I’ve mentioned before that the transfer portal is one means by which the lack of parity in college football can be addressed. There are something like a thousand players in the portal now, which means there’s a ton of roster upheaval being processed, on both the losing and receiving ends.
That being said, Bud Elliott suggests there may even be a secondary consequence.
The best schools are still loading up on the best high schoolers. But for programs who are outside the current top five recruiting classes, it can be a bit of a different story. Some are leaving a lot of spots open for transfers. That’s because transfers, just like recruits, count against the cap of 25 new players a school may bring in in a given year. And this year, transfers are immediately eligible.
“If it is a borderline recruit for us, we’d rather take a transfer who we know can cut it physically at the college level,” said one staffer.
Many coaches and recruiting personnel have echoed those sentiments. Their thought is this: Why not take a transfer player who can be OK for two years and get that scholarship back quickly to use on a future recruit as opposed to risking a four-year mistake on a borderline high school prospect you’ve never worked out or seen in person? Coaches think the bust rate in this 2021 high school class might be much higher than normal due to the lack of evaluation and development time.
Take Oklahoma, North Carolina, Penn State and Florida State, which only signed an average of 16 players in the early cycle. Oklahoma has three transfers as of this writing. Penn State has four, while FSU has eight already.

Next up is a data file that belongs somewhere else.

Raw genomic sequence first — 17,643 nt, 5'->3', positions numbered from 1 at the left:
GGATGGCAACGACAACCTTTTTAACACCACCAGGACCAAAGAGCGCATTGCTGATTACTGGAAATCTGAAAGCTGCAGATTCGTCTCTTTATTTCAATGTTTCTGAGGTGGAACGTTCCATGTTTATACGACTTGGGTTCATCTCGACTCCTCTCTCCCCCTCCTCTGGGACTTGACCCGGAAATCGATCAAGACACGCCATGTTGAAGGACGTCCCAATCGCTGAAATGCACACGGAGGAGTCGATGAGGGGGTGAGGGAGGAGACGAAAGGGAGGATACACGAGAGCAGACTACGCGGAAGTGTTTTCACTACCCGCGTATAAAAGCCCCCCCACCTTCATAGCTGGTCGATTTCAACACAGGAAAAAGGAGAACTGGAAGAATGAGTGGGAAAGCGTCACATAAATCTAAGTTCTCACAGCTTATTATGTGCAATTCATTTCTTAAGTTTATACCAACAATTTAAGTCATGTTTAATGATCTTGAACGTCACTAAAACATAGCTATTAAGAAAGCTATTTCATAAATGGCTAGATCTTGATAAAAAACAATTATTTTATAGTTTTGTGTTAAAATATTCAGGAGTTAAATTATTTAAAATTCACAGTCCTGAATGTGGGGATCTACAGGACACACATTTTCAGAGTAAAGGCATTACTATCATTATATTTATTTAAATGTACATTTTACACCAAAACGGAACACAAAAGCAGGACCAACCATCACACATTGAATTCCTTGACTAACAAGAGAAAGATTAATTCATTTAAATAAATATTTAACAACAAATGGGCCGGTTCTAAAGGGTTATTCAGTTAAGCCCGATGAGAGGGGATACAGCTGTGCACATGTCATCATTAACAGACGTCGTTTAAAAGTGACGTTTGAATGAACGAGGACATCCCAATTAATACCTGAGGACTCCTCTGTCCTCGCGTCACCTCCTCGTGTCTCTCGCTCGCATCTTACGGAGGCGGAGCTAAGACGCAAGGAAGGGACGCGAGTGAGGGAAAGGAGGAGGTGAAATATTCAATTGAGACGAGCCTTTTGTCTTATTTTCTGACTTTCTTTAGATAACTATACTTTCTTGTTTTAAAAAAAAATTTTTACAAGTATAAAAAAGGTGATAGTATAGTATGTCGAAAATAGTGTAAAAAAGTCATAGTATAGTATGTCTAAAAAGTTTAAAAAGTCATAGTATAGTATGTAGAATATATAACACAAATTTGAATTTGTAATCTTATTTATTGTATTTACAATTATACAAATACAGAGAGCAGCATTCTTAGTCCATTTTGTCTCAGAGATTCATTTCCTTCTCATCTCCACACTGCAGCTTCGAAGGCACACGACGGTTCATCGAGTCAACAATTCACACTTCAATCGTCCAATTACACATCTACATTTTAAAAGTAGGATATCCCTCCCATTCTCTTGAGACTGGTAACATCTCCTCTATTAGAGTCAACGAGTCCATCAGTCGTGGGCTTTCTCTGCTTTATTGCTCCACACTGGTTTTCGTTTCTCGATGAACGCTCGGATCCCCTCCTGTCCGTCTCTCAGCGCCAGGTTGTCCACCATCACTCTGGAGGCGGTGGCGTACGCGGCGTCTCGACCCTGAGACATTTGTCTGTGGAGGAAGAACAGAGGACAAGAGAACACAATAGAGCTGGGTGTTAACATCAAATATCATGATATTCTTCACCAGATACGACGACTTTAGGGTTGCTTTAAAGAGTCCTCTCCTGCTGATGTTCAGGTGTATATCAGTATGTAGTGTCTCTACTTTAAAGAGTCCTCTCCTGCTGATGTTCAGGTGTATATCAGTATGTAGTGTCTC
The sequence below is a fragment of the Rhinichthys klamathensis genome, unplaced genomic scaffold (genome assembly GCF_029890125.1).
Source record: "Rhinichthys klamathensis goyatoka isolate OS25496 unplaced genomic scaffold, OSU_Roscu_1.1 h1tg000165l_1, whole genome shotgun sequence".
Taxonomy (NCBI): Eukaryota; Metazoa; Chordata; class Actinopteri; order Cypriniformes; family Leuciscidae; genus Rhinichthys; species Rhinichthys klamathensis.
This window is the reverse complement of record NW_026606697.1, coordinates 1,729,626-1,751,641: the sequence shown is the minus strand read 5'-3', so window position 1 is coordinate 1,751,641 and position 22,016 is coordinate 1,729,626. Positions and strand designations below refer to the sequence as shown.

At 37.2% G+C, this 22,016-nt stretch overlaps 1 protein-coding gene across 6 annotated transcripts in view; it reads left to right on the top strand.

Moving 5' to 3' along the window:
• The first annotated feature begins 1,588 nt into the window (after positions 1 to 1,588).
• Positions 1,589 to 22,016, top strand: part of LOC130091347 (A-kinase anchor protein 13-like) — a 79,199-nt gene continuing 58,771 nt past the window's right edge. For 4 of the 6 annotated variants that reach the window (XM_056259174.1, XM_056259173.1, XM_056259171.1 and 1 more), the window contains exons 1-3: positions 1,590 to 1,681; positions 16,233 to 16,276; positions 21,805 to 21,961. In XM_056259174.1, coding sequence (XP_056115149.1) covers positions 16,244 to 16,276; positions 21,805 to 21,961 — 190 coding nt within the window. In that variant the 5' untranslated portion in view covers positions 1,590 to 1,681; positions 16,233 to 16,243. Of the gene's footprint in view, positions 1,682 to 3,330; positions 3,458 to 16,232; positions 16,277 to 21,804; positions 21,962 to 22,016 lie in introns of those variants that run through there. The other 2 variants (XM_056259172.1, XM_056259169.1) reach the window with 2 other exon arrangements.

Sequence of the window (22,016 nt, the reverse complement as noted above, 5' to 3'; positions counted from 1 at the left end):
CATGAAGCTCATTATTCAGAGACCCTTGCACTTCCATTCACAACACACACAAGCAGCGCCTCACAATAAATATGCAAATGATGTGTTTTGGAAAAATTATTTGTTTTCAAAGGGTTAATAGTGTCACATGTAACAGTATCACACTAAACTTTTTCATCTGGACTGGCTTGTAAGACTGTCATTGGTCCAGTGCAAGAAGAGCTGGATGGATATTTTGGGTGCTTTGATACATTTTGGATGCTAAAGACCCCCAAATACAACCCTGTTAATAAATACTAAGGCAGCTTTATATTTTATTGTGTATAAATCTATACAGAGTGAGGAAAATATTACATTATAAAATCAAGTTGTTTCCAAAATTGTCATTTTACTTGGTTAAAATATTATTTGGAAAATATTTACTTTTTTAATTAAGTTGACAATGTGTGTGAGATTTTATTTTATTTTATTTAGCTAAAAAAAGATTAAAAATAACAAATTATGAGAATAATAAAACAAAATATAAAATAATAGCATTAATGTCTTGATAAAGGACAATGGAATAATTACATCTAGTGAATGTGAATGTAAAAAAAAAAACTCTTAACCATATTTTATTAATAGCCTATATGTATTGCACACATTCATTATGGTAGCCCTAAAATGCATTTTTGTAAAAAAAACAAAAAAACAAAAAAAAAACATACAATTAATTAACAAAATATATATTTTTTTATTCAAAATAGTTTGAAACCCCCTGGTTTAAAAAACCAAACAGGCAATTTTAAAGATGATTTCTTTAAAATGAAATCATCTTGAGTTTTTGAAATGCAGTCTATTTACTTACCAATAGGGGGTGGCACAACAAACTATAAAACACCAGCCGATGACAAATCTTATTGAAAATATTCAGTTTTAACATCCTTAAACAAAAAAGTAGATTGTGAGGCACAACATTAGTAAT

With so many schools signing five or more fewer high schoolers than they normally would, doesn’t that mean the talent will likely trickle down? If the top 25 or so schools leave an average of two extra spots open for transfers, that’s 50 high school prospects who would otherwise not be available for some lesser programs to sign who are suddenly available.
“There’s no doubt,” a scouting director said on Monday. “If you are at a G5 school and you know your athletic director will be patient with you, there is absolutely an opportunity to sign some prospects who would normally be signed as flyers by P5 programs. It should trickle down to FCS schools, too.”
Sometimes the law of unintended consequences can have a positive outcome. It’ll be interesting to look back on the 2021 and 2022 classes in a couple of years to see if this is a recruiting trend that has real legs.